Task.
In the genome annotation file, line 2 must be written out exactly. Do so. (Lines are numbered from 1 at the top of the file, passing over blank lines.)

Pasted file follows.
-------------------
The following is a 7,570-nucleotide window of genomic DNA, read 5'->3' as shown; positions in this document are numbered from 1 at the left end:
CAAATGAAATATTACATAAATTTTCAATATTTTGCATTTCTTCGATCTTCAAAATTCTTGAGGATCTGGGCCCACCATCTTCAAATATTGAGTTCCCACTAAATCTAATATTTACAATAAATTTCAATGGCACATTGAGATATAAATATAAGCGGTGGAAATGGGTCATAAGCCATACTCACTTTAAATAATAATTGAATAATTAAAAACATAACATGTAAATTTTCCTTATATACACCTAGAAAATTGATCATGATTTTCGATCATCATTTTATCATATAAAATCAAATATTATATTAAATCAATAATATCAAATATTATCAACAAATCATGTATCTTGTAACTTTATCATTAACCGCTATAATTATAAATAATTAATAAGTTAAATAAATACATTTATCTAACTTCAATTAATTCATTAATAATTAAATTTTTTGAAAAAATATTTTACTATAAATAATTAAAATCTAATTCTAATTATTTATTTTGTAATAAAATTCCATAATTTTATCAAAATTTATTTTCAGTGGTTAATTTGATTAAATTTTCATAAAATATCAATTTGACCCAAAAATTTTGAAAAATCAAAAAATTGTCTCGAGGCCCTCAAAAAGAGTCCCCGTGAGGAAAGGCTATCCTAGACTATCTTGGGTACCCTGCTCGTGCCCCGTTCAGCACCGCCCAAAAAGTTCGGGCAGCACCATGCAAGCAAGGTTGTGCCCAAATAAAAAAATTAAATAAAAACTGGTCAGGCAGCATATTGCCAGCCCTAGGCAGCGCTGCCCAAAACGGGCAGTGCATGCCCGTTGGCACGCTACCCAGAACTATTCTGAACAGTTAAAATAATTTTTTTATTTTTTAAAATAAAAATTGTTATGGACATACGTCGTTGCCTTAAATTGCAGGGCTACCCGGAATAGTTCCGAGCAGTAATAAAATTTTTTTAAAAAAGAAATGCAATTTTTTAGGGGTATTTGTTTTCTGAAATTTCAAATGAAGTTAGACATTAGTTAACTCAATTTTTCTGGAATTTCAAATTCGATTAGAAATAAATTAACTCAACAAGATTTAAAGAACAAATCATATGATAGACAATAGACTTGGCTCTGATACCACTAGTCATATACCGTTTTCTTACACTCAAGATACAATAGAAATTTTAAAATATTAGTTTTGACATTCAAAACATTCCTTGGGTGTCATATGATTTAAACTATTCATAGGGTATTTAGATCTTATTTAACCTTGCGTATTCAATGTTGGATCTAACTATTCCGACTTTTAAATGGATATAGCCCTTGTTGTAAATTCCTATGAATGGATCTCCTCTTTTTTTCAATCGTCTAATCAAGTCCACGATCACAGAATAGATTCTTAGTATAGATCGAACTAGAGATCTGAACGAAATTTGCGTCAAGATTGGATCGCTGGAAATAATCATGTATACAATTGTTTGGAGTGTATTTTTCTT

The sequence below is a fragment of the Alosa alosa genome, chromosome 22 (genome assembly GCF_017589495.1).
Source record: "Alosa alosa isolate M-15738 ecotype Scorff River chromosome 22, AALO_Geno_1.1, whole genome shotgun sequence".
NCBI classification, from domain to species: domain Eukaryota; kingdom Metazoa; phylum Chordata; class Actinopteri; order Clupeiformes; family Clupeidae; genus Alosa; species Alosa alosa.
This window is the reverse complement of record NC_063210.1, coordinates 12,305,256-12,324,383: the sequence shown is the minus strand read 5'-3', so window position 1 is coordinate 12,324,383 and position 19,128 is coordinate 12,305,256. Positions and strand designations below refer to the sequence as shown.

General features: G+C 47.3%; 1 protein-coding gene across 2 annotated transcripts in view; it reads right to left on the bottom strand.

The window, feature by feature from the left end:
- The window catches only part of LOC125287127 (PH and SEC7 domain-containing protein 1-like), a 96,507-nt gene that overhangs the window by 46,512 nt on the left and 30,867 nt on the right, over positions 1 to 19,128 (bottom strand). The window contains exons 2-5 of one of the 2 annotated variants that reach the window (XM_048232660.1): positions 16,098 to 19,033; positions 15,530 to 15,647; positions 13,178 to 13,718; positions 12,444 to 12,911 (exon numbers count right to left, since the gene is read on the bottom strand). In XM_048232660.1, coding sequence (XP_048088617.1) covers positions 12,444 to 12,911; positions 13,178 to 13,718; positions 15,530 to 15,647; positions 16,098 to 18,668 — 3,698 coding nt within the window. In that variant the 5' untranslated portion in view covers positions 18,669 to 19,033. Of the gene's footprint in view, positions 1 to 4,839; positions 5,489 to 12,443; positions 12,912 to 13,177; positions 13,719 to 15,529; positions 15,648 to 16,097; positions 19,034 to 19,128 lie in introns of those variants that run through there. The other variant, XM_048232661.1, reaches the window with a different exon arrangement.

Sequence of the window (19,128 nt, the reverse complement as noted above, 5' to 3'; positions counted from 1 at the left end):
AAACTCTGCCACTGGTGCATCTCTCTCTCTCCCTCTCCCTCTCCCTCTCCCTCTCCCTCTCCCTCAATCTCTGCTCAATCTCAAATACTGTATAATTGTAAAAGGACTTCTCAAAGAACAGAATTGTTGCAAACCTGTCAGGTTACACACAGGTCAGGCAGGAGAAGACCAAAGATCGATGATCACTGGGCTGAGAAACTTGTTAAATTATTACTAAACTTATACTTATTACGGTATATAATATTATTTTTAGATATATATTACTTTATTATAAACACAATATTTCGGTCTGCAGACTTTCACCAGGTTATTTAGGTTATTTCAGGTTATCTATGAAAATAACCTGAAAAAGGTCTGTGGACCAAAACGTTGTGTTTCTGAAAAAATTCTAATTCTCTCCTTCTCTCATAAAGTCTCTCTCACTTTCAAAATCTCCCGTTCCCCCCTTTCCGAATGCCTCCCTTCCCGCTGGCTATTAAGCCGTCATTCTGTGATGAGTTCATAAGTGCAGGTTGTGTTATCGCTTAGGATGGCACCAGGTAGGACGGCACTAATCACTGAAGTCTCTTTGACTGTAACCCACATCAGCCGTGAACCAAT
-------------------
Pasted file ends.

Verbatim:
CAAATGAAATATTACATAAATTTTCAATATTTTGCATTTCTTCGATCTTCAAAATTCTTGAGGATCTGGGCCCACCATCTTCAAATATTGAGTTCCCACTAAATCTAATATTTACAATAAATTTCAATGGCACATTGAGATATAAATATAAGCGGTGGAAATGGGTCATAAGCCATACTCACTTTAAATAATAATTGAATAATTAAAAACATAACATGTAAATTTTCCTTATATACACCTAGAAAATTGATCATGATTTTCGATCATCATTTTATCATATAAAATCAAATATTATATTAAATCAATAATATCAAATATTATCAACAAATCATGTATCTTGTAACTTTATCATTAACCGCTATAATTATAAATAATTAATAAGTTAAATAAATACATTTATCTAACTTCAATTAATTCATTAATAATTAAATTTTTTGAAAAAATATTTTACTATAAATAATTAAAATCTAATTCTAATTATTTATTTTGTAATAAAATTCCATAATTTTATCAAAATTTATTTTCAGTGGTTAATTTGATTAAATTTTCATAAAATATCAATTTGACCCAAAAATTTTGAAAAATCAAAAAATTGTCTCGAGGCCCTCAAAAAGAGTCCCCGTGAGGAAAGGCTATCCTAGACTATCTTGGGTACCCTGCTCGTGCCCCGTTCAGCACCGCCCAAAAAGTTCGGGCAGCACCATGCAAGCAAGGTTGTGCCCAAATAAAAAAATTAAATAAAAACTGGTCAGGCAGCATATTGCCAGCCCTAGGCAGCGCTGCCCAAAACGGGCAGTGCATGCCCGTTGGCACGCTACCCAGAACTATTCTGAACAGTTAAAATAATTTTTTTATTTTTTAAAATAAAAATTGTTATGGACATACGTCGTTGCCTTAAATTGCAGGGCTACCCGGAATAGTTCCGAGCAGTAATAAAATTTTTTTAAAAAAGAAATGCAATTTTTTAGGGGTATTTGTTTTCTGAAATTTCAAATGAAGTTAGACATTAGTTAACTCAATTTTTCTGGAATTTCAAATTCGATTAGAAATAAATTAACTCAACAAGATTTAAAGAACAAATCATATGATAGACAATAGACTTGGCTCTGATACCACTAGTCATATACCGTTTTCTTACACTCAAGATACAATAGAAATTTTAAAATATTAGTTTTGACATTCAAAACATTCCTTGGGTGTCATATGATTTAAACTATTCATAGGGTATTTAGATCTTATTTAACCTTGCGTATTCAATGTTGGATCTAACTATTCCGACTTTTAAATGGATATAGCCCTTGTTGTAAATTCCTATGAATGGATCTCCTCTTTTTTTCAATCGTCTAATCAAGTCCACGATCACAGAATAGATTCTTAGTATAGATCGAACTAGAGATCTGAACGAAATTTGCGTCAAGATTGGATCGCTGGAAATAATCATGTATACAATTGTTTGGAGTGTATTTTTCTT